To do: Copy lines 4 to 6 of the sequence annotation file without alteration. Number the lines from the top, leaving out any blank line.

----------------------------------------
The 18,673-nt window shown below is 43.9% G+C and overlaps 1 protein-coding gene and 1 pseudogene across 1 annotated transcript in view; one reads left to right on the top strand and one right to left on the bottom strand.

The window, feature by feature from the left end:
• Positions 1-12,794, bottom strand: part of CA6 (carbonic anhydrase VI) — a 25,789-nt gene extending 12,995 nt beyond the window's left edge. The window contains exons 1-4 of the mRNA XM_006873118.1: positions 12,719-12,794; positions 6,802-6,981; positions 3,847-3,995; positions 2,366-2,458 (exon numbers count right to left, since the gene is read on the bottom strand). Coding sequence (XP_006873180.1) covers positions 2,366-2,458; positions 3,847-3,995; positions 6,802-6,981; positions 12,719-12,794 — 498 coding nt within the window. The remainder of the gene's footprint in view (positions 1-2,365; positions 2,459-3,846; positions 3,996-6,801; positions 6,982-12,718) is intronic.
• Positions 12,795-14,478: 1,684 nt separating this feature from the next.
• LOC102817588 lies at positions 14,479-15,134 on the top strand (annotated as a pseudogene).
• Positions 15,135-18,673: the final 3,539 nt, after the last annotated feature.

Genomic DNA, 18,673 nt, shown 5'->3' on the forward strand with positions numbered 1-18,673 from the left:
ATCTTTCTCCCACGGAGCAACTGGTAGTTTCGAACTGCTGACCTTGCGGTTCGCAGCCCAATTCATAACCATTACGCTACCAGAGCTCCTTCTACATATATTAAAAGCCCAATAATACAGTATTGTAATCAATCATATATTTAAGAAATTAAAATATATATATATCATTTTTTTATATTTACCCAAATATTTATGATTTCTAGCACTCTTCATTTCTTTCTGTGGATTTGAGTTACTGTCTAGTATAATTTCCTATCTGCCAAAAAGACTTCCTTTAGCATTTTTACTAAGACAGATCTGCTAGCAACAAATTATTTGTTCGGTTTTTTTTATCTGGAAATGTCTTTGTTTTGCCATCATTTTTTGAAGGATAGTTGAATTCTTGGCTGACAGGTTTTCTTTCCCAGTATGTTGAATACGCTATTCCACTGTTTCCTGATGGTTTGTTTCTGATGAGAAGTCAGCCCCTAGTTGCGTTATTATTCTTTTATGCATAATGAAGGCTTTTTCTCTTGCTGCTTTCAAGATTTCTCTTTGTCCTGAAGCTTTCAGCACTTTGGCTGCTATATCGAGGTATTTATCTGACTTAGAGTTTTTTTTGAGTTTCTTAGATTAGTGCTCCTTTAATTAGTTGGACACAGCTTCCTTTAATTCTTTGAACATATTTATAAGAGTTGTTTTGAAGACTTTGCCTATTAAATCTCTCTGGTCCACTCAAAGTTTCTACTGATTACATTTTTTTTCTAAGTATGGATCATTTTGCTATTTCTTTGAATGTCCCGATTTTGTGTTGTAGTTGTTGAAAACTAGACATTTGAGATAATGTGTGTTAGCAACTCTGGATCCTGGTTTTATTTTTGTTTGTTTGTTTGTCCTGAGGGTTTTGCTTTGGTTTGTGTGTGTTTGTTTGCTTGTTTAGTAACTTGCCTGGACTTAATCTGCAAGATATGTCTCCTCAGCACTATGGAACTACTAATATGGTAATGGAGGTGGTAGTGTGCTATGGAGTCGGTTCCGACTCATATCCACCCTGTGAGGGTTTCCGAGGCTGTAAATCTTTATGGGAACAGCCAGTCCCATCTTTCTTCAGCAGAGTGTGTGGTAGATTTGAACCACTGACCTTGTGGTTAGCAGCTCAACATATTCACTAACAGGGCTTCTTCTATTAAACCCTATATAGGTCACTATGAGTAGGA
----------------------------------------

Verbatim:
• Positions 12,795-14,478: 1,684 nt separating this feature from the next.
• LOC102817588 lies at positions 14,479-15,134 on the top strand (annotated as a pseudogene).
• Positions 15,135-18,673: the final 3,539 nt, after the last annotated feature.